Sept corn down 2 ¾ at $3.3025
Nov beans up 3 ¼ at $8.9825
The DOW is down
USD is weaker
Crude oil down $.33 at $40.26
Corn traders will again be debating U.S. yield and demand from the Chinese. Bears want to believe the U.S. crop could push towards an average yield of 180 bushels per acre. Bulls believe we are much closer to 175 bushels per acre. The bull argument is that Illinois and some other key areas struggle late and the yield comes in 175 or perhaps a bit lower. At the same time, the Chinese continue to purchase U.S. corn to the tune of 6 to 10 MMTs. All of a sudden the trade could start getting out a pencil and lowering the USDA current new-crop ending stock estimate from +2.6 billion bushels perhaps eventually down to sub-2.0 billion bushels, and all of a sudden we have a much more interesting story.
Soybean bulls are hoping to see the USDA make another slight reduction in overall U.S. crop-conditions this afternoon. It was estimated last week that 68% of the U.S. crop was rated GD/EX vs. 71% the week before. The previous year 54% of the U.S. crop was rated GD/EX at this stage and ended up with an average yield of 47.4 bushels per acre. The year before that, mid-July 2018, the U.S. crop was rated 69% GD/EX and the final yield was estimated at 50.6 bushels per acre. Bears are quick to point out the USDA current yield estimate is 49.8 bushels per acre and might eventually need to be bumped higher.
Overall unit sales of agricultural tractors and self-propelled combines in June 2020 rose in the U.S. and, for the first time this year, grew in Canada as well, according to the latest data from the Association of Equipment Manufacturers (AEM). Total U.S. farm tractor sales rose +32.7% in June compared to 2019, while self-propelled combine sales grew +36.6%. Only four-wheel-drive tractors declined in unit sales in the U.S. in June. Total year-to-date sales of all farm tractor are up +10.5% in 2020, while combines cut year-to-date losses to only -1.7% in the same period. For Canada, June tractor sales grew across almost all segments, leading to an overall gain of +32.5%, with 100 hp-plus tractors the only segment in the red, falling -20.2% to 202 units sold. That put year-to-date unit sales for farm tractors statistically flat with 2019, while combines are down -30.8% for the year despite +14.4% growth in the month of June. (Source: Feedstuffs)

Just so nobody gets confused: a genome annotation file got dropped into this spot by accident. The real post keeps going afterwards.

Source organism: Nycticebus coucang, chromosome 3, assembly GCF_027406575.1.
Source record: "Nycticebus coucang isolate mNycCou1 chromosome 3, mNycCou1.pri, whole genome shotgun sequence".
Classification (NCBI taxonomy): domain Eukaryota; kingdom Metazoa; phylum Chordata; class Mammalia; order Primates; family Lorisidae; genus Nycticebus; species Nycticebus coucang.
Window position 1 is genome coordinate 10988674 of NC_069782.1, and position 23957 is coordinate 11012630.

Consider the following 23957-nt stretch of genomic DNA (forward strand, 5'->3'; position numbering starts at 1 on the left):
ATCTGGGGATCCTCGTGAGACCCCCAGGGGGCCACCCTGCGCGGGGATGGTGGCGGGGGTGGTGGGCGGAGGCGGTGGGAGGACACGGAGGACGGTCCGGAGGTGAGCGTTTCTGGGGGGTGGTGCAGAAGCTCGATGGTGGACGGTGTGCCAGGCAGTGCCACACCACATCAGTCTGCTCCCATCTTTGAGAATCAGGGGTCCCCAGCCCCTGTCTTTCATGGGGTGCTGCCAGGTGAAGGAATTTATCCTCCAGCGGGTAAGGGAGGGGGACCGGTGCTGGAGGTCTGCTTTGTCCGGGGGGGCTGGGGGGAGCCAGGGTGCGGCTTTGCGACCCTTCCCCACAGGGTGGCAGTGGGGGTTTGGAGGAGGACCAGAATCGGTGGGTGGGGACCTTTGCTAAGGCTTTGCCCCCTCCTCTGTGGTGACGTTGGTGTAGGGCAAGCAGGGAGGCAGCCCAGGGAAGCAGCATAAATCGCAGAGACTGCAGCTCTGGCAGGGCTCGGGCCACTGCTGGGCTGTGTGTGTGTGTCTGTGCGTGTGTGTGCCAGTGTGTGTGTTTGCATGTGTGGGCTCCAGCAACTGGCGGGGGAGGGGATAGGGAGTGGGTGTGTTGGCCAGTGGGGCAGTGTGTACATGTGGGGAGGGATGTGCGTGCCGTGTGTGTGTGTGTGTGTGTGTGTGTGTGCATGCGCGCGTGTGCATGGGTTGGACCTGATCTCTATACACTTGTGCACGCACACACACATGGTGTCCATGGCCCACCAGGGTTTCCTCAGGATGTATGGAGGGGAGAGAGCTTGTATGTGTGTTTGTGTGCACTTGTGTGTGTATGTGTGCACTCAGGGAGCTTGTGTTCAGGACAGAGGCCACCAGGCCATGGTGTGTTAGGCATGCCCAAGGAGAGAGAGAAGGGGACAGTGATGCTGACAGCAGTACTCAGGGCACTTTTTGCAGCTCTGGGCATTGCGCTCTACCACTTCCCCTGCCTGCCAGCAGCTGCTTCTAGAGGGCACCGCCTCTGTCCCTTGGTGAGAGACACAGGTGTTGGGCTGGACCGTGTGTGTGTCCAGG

U.S. lawmakers from Iowa are trying to add aid for the biofuels industry into a pending coronavirus relief package in the Senate, U.S. Senator Chuck Grassley said on Friday. Grassley and his Iowa colleague, Senator Joni Ernst, hope to include a subsidy for feedstock for the ethanol industry in the bill. “The long-term hope for ethanol though is directly related to the extent to which the economy picks up and people start driving,” Grassley said in a call with reporters. Grassley could not say when a final bill would be ready in the Senate. (Source: Reuters)
The Kansas City Fed’s latest Ag Lending survey shows farm lending slowed in the second quarter alongside the initial effects of the pandemic and a more pessimistic outlook for agricultural economic conditions. The volume of total non-real estate farm loans continued into a yearlong trend of declines during the second quarter of 2020. The slowdown in lending generally was consistent across all types of loans. Delinquency rates on farm loans increased at a steady pace through the first quarter and agricultural credit conditions remained weak. Recently implemented government lending programs (Paycheck Protection Program (PPP) and Economic Injury Disaster Loans) likely supplemented the financing needs of some producers while direct aid payments may help offset declines in farm revenues in 2020. Despite a more pessimistic environment for farm income and credit conditions, farmland values remained relatively steady in the first quarter. Compared with the previous year, the value of nonirrigated cropland changed by less than 5% in all reporting states except Texas, which rose +9%. In states where values were lower than a year ago, the average decline was about -2%. Across all other states, values increased about +4% on average.